Oh, Deer! Nara Is Japan’s Hot Spot For Deer Lovers

Published on January 25, 2018
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“Dear, look!” “Don’t sweet-talk me, pal!” “No! Look, there are hundreds of deer, ma’am!” What is going on here? We’re talking about the world’s most interesting and exciting deer attraction – Nara Deer Park in Japan.

Whats The Deal

What’s The Deal?

What’s The Deal?

While we’ve all visited petting zoos, most people haven’t experienced deer haven quite like this. The Nara Deer Park is definitely worth writing home about. For one, the hundreds of deer we’re talking about aren’t confined to cages, fences or even to the perimeter of the park itself. These deer live and roam freely around the quaint city of Nara. While tourists flock to major cities like Tokyo, Osaka and Kyoto, they easily miss the magical experience of Nara. Nara is a small city that is all about deer! From romantic coffee shops that serve up deer cookies (shaped like deer, jeez!) to artworks decorating the city, Nara is truly a deer paradise.

What Is There To Do There?

The first thing you should do after arriving in Nara is find a stand where you can pick up deer crackers. The crackers are really cheap, costing you less than a dollar for a bag. Next you can approach any deer and feed them, but just know that they’ll probably swarm you way before you’ve even handed over the 150 Yen to the vendor. For centuries these deer have become semi-domesticated, to the point that they know how to “ask” for snacks. They’ll bow their heads in greeting to visitors in exchange for treats.

What Is There To Do There

What Is There To Do There?

Where Did They Come From?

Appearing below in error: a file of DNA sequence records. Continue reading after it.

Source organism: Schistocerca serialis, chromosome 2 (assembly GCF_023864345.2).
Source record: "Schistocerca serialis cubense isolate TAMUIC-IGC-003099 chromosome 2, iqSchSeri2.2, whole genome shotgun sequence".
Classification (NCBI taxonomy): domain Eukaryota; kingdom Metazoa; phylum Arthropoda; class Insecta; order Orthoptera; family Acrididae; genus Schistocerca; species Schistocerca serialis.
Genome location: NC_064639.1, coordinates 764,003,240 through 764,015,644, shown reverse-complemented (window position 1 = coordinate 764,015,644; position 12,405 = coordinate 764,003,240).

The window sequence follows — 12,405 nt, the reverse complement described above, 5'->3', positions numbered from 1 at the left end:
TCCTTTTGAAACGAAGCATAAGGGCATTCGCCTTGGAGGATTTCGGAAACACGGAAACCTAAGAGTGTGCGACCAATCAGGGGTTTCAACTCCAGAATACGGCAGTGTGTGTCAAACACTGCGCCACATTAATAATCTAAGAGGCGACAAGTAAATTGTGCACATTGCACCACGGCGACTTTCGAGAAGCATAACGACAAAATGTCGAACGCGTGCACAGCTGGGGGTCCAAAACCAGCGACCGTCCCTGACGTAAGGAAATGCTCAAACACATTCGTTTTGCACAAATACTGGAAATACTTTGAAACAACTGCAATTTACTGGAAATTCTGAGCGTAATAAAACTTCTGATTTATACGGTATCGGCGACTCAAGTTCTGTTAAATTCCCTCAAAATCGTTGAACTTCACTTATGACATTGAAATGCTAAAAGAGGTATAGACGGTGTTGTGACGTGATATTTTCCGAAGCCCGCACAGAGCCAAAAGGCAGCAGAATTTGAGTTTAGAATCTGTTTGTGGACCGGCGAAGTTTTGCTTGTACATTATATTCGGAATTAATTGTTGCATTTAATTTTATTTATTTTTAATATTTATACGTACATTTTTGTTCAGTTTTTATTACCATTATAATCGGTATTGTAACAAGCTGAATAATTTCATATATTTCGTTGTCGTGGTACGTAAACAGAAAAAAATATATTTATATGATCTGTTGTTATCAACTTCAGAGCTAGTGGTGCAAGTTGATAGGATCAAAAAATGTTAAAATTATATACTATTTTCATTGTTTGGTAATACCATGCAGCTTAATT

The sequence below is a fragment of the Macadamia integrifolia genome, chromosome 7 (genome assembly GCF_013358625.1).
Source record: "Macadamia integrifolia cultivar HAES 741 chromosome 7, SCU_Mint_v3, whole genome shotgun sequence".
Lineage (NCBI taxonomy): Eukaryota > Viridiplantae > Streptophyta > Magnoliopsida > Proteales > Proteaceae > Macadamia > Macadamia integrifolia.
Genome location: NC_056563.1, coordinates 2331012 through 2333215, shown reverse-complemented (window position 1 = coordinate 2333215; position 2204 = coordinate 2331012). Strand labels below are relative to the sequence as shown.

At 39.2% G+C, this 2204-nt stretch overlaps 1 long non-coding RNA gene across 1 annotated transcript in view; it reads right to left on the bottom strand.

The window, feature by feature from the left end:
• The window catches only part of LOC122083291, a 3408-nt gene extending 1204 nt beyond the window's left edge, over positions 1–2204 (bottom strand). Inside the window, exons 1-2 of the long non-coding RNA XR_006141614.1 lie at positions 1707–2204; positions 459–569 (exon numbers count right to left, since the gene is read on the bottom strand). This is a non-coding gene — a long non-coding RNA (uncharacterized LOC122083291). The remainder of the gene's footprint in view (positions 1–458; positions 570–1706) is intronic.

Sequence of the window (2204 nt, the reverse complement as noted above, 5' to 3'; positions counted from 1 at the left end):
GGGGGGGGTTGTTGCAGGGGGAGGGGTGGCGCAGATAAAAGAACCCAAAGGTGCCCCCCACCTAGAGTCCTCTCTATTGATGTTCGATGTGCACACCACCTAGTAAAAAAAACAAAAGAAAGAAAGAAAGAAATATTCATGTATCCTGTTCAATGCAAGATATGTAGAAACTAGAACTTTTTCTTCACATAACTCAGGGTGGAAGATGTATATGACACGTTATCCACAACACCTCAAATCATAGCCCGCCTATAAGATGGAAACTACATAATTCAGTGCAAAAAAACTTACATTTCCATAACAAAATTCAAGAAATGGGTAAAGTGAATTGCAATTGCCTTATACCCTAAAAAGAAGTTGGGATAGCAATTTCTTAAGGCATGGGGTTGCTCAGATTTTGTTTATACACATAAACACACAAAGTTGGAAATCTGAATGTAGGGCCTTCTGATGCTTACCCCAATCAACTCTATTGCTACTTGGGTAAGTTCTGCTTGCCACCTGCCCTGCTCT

So where did all these majestic creatures come from? The locals believe that Takemikazuchi, a Shinto deity, first came to Nara on a white deer. The god served as a protector of Nara which was then the capital of Japan. For centuries, killing a deer was considered a capital offense worthy of a capital punishment. Today Japanese law protects the safety of these deer ensuring that they are safe from the hands of harm.

Is It Safe?

Now, even though these critters seem like a friendly bunch, they do get quite pushy when they’re hungry. Don’t we all? It is completely safe to feed and pet them, but don’t be surprised if one of them pushes his head into your butt while he’s waiting. Sometimes they might do this when they think you have food, even if you don’t.

So… Nara?

Sooo, Nara for the win? It’s beautiful, it’s majestic, it’s romantic and it’s inhabited by more than 1,000 wild-yet-tame deer. it’s home to a number of UNESCO World Heritage sites and it’s an experience we all deserve to treat ourselves (and Bambi) to. Check out the video below if you’re still not convinced.

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